Celebrating East African Writing!

Walking Home by Juliet Maruru

The cold bites at my cheeks as I cross the road, watch lazily as a matatu growls past me, nearly cutting off my rear end, and adding flashing lights to my disinterest. The driver yells at me, something lewd that I have to think through, translate into Swahili, then fall into a muddy stinking ditch.

I can hear my phone vibrate as I pick myself up, somewhere deep inside a now wet denim pocket. I mutter, just loud enough for me to hear myself, I did swear. The phone is glowing blue, the kind that still makes the guy at the cyber café step back because he expects a more sophisticated phone on a rather artistically dressed woman. What, everyone asks if I am an artist. And when I ask why they think I might be, they say I dress like one. So I guess artists dress in fade blue jeans and strangely colored tops, with worn out sneakers, and maybe a mismatching hat.

Anyway, I am currently in a stinking muddy ditch and my Moto C113 is now letting out a high pitched jingle that signals that…yeah, same same, him calling to find out what kind of mischief I have been up to. There are people who do not expect me to be up to any good, even though I am convinced that I would not have much trouble walking through the gate at the Salvation Army headquarters. Dad would prefer to send them all kinds of warnings.

I will not take that call. I have disappointed myself enough without adding any tears into the equation. Tears, they happen when I’ve had a rough day at work, want so much success, and doubt myself all the way through. I don’t mind my tears, they remind me how much I want. But I prefer not to share them. Because then I get distracted and bask in the attention more than I concentrate on my goals.

I negotiate through the darkness, walking down a path where street lights…, wait, they never worked here. I slip on mama mbogas left over tomatoes, and rotting cabbage leaves. It was more fun doing this, the tomatoes and the stinking ditch when my best friend was here to giggle and swear that she was sober and I was drunk. Well, maybe I was drunk. I mistook a man for an electric pole. Happens the other way around usually, but I needed something to cling to.

I wonder briefly how she is, best friend. Somewhere in Juba, without me, not needing me; I need her. When did I walk into this club, the diva club, where attention must be heaped on me or I sulk? Well, last I checked I was at the bottom of the diva club and a man was the empress of the diva club. The man, who has an opinion, and wants any title that is regal, apart from the one his mum chose for him.

Juliet, you and me, how about it? Irrelevant, but my mind always goes off in a tangent anyway. I can see the light of my mum’s house. I long for warmth and food, and sleep. I have not slept in five days. It has been all very weird. Not that it is not usually weird, but now, I can feel it, and it awes me. What would he think, Romeo, if he saw me now, muddy, stinky, tired, trying to get home from a long day at work, and only succeeding in… well, attracting the muggers.

They are nice. They stop me, “Niaje siste.”

I know. I can smell the ganja, and taste my own fear.

“Niaje.” Do I still sound uptown? I need to find a lot more friends who can teach me ghetto Swahili. I am not doing very well here, and I live on Riverside just in front of Kware slums. Yep, I am it, and have no excuse for that. Why do I need to excuse myself for anything? And yet, I feel the need.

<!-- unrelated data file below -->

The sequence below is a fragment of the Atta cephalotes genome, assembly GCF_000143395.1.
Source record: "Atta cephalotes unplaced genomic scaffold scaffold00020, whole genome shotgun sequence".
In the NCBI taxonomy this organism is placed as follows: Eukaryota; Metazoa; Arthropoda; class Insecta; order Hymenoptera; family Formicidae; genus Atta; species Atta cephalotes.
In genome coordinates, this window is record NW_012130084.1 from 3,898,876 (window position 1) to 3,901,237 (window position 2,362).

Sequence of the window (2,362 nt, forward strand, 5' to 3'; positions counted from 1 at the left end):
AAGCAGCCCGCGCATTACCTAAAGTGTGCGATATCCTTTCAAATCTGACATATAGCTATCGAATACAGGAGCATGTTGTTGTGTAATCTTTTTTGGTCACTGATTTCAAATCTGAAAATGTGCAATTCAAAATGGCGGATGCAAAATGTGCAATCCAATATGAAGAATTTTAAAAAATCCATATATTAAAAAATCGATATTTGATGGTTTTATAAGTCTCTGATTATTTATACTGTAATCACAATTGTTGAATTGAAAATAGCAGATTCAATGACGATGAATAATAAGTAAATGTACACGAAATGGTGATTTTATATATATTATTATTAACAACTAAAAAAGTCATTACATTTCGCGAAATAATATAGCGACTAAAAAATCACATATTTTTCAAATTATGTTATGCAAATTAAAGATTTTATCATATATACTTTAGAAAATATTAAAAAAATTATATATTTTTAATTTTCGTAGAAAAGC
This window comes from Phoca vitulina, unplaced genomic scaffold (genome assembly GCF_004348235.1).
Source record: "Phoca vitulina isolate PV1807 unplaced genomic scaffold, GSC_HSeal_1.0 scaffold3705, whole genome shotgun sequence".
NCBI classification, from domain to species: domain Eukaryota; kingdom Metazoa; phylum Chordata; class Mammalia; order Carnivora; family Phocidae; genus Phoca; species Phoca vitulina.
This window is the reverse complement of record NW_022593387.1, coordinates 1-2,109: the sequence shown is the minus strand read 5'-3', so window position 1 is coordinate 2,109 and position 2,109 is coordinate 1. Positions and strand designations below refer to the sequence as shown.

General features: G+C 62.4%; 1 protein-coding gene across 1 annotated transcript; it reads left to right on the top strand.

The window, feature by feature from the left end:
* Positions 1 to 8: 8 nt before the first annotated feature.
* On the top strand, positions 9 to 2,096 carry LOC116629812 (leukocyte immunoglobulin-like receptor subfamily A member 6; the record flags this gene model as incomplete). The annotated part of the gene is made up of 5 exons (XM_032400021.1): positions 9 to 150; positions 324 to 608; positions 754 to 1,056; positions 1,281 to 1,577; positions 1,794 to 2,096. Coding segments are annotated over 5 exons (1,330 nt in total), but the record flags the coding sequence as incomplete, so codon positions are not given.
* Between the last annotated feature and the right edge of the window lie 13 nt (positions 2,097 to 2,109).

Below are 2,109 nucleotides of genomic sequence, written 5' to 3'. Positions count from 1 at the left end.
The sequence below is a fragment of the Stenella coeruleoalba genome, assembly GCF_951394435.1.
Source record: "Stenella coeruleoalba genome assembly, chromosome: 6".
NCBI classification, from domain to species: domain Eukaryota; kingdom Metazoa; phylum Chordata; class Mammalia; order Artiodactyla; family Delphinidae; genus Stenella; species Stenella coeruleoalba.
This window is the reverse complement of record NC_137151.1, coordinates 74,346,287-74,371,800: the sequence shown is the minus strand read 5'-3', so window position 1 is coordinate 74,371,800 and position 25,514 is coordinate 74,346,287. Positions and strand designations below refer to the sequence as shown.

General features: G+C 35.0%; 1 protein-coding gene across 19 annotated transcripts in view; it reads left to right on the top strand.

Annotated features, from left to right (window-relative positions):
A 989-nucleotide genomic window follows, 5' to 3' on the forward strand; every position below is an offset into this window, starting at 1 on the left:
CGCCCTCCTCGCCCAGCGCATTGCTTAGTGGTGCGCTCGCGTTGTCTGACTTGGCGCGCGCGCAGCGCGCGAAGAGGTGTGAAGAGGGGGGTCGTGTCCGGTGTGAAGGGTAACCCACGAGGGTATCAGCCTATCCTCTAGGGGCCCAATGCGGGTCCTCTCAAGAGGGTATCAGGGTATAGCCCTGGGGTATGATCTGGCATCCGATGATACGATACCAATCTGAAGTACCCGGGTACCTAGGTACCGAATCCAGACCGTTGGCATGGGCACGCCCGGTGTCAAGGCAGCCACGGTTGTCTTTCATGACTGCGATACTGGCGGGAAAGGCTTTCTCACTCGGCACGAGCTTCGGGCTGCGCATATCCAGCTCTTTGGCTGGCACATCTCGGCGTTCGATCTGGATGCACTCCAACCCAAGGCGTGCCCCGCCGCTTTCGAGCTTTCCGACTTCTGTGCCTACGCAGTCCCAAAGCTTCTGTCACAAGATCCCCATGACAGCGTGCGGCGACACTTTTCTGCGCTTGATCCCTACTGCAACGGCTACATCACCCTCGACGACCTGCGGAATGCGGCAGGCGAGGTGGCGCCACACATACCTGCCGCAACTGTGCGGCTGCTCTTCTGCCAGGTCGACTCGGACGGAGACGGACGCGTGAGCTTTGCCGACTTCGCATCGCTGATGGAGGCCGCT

The one on the right, I don’t look straight at him, takes my bag. The other one advances at me, to search my person, I assume. I am terrified. And I have an urgent urge to giggle. They pause, and I launch, “Niko na mia, ya fare kesho, phone yangu ni Moto C113, na nishakula matope chafu.” (I have 100 shillings, my phone is a Moto C113, and I ate the stinky mud already)

The MO of the local muggers is stop you, rob you of all your money and valuables, and if you have no valuables, they force you to drink the muddy, stinky water in the ditches which might include sewer leakage. Well, they could rape me, but I bet and so do they that it would be so much easier for them to get caught if they tried that. So I’m betting and they know that they can only rob me and humiliate me. I’m halfway there.

A pause. Long and fat. Then I hear a chuckle, from the shadows. Now, I see. The other shadow. He moves up now, gains form and towers over me. He slides a rough finger under my chin, and forces me to look up. He can see me from the dim light of the building that always looks like it is about to collapse. The light is in my eyes, so I can’t see his face. His brings his face up close to mine. His scent surprises me. Not the sweaty stink of unwashed neglect I expect from a mugger.

I am still reeling, when they disappear. I am not sure what shocks me most, the scent of sage, sandalwood, nutmeg and allantoin, or the cool brush of his lips on mine. He laughed once more, I saw his brazas withdraw, and then he said, ” Kimbia, nitaanagalia mpaka uingie kaja.” (Run, I’ll watch till you get into your house.)

I am cool and calm, and I wave into the darkness just before I walk into my mother’s home, and she hugs me, today of all days, she hugs me.

Juliet Maruru is a kooky writer who sometimes airs her kooky thoughts on


3 comments on “Walking Home by Juliet Maruru

  1. Rossie
    December 9, 2008

    I really enjoy reading your stories you have the uncanny ability of paiinting the picture with words. Really proud of you…….:-)


  2. Njeri Tunguru
    July 24, 2009



  3. Abenea Odhiambo
    July 24, 2009

    It’s a cinema really; I guess you’ve occasionally met that breed of organisms -and the ditch water. Just say it’s real sewage. Don’t mince your words. It always is.


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